Indulgent innovations for health-conscious consumers emerged as a top trend at Natural Products Expo East. Quinoa, broccoli and black beans star in such unexpected products as cookies and brownies, and frozen dessert makers are churning out treats with less fat, fewer calories and more protein than traditional ice cream.

Touting the trademarked term “Fit Frozen Desserts,” San Diego-based Arctic Zero makes low-glycemic, lactose-free, gluten-free treats with whey protein, organic cane sugar, chicory root and monk fruit. The flagship line of 150-calorie pints features 10 flavors, including cappuccino, chocolate peanut butter, salted caramel and vanilla maple. Earlier this year, the brand introduced a new line of 300-calorie “chunky” pints featuring inclusions, with such varieties as chocolate chip cookie dough, mint chocolate chip, butter pecan, and key lime pie with graham cracker crumbles.

Founder Greg Holtman developed the product for his diabetic mother and sister, said Amit Pandhi, chief executive officer of Arctic Zero.

“His whole life, he grew up with them eating artificially sweetened products and just a lot of junk he never felt was healthy,” Pandhi told Food Business News during an interview at Expo East, held Sept. 16-19 in Baltimore. “So one day he bought a soft-serve machine, put it in his garage and taught himself how to make a product he could share and enjoy with them. And that’s how Arctic Zero was born.”

In August, Arctic Zero landed on the Inc. 5000 list of fastest-growing companies, having posted three-year growth of 175% with sales of $8.9 million in 2014. Pandhi said the business is doubling this year and is set to double next year. The products are sold in natural grocers, including Whole Foods Market and Sprouts, as well as such conventional retailers as Wal-Mart and Kroger.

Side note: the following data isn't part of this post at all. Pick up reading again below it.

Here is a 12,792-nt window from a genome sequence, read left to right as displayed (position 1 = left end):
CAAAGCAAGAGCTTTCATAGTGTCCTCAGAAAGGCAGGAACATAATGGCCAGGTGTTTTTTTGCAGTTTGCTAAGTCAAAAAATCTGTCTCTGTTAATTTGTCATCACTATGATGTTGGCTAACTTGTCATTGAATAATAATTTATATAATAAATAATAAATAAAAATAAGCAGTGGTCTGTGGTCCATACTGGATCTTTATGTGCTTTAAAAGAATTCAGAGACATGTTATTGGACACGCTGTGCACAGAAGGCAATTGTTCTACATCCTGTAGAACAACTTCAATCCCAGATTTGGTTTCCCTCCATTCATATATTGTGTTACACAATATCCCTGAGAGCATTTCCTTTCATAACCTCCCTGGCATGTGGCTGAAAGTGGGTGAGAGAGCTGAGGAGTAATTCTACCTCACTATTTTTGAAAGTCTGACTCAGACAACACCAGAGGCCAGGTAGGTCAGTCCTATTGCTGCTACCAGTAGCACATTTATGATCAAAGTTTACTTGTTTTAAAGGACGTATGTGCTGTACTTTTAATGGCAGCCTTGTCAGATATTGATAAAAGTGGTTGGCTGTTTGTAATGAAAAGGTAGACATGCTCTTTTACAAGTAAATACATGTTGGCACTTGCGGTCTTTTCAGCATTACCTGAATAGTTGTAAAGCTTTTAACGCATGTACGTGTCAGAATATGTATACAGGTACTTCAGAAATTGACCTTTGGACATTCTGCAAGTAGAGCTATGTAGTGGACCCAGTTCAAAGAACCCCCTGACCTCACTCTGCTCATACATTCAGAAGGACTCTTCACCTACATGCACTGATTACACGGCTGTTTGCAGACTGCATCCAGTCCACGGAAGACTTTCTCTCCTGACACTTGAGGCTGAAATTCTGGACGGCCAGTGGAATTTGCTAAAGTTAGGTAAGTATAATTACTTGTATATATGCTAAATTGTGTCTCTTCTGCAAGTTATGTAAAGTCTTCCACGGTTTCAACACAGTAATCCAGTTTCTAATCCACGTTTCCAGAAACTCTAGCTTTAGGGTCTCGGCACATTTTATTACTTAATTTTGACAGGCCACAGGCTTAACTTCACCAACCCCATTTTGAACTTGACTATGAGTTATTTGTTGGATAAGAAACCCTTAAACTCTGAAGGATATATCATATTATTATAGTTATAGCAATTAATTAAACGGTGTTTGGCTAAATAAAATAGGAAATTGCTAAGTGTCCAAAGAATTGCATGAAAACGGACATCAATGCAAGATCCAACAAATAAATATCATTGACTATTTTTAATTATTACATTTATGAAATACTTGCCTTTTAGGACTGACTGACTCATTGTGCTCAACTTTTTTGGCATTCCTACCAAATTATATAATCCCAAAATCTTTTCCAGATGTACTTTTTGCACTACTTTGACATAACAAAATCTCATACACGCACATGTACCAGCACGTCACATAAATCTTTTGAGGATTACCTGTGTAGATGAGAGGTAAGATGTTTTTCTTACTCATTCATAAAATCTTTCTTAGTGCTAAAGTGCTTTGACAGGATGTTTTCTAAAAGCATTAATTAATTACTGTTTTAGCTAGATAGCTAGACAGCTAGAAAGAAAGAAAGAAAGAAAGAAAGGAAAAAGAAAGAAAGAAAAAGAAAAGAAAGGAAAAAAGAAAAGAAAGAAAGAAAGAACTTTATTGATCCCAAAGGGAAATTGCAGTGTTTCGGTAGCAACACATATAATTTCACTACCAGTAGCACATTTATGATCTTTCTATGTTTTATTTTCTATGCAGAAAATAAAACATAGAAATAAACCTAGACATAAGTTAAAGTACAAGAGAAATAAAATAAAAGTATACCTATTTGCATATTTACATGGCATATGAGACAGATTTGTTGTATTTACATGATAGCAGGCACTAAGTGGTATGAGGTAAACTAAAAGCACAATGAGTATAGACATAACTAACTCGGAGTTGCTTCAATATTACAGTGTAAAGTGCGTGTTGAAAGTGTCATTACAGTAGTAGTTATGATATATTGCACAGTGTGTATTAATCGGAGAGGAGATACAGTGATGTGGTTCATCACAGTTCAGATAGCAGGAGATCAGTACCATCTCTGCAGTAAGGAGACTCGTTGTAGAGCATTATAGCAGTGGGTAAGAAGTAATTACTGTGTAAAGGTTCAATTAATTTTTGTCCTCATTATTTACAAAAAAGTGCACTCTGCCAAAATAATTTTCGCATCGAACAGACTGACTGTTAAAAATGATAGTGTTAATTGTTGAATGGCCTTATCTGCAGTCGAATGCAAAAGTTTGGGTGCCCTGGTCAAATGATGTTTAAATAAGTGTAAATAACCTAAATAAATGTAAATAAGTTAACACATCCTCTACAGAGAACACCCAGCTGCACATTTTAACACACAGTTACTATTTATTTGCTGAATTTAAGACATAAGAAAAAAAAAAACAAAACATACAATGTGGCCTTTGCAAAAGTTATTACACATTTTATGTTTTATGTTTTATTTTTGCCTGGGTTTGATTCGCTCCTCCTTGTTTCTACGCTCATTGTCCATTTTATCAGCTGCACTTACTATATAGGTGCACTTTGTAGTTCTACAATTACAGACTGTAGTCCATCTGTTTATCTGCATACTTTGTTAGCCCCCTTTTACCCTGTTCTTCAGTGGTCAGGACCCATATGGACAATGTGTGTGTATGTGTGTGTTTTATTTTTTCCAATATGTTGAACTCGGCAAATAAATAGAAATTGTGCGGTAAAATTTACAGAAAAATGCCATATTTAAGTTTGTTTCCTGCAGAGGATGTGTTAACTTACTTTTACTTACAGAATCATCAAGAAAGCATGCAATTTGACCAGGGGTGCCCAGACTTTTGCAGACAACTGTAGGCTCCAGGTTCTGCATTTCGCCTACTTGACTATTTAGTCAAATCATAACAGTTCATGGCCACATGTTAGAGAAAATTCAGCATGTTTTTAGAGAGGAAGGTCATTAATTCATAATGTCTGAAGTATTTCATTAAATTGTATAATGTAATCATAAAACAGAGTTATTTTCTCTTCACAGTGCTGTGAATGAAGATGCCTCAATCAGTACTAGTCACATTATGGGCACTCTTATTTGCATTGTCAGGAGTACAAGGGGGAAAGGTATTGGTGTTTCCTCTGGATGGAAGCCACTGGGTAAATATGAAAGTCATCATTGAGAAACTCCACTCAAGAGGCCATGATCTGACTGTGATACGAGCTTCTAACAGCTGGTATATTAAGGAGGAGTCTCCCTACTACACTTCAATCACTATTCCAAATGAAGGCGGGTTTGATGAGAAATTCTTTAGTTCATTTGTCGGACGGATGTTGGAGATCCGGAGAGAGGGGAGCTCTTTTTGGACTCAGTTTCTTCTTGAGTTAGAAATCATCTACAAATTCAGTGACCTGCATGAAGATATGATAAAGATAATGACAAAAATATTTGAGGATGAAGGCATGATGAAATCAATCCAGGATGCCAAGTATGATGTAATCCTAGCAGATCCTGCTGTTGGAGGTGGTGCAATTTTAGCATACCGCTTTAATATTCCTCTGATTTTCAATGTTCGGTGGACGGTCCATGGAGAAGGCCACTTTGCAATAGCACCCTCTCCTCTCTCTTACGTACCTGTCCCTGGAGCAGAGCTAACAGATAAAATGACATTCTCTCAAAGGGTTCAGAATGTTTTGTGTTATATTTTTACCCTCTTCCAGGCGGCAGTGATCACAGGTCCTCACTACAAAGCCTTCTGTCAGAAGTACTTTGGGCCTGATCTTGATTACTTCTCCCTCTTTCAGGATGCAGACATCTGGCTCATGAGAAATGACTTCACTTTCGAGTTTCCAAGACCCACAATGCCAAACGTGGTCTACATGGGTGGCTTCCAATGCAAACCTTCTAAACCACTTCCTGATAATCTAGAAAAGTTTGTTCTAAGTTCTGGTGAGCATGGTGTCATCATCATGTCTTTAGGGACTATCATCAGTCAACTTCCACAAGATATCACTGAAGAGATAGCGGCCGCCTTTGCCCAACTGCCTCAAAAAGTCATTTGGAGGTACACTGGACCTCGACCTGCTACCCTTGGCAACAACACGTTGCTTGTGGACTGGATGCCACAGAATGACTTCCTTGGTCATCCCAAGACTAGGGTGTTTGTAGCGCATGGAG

“We’ve been strong in natural, and we’ve been there for a while, so to be able to spread the word in a new channel takes different strategies,” Pandhi said. “I also think the natural consumer and natural stores are willing to try new products a little more easily. When you see a different product on the shelf at a conventional store, you might not always try it. We want to be a brand that’s approachable.”

To support brand building efforts, Arctic Zero in June hired Karen Moyer, a former senior brand manager at Kashi, as vice-president of marketing. The company also recently debuted a packaging and logo redesign across its portfolio of products.

Since launching in 2010, Arctic Zero has been joined by several other better-for-you brands in the frozen aisle. At Expo East, ice cream companies such as Brio and Graeter’s showcased low-glycemic, reduced-calorie products.

“I think we probably will continue to see more competition,” Pandhi said. “But … I welcome competition. I think it makes everyone better. And I also think there’s a lot of room.

“I think there are so many people who have given up eating ice cream or given up the dessert aisle, and increased brand awareness is just good for everyone. The rising tide floats all ships.”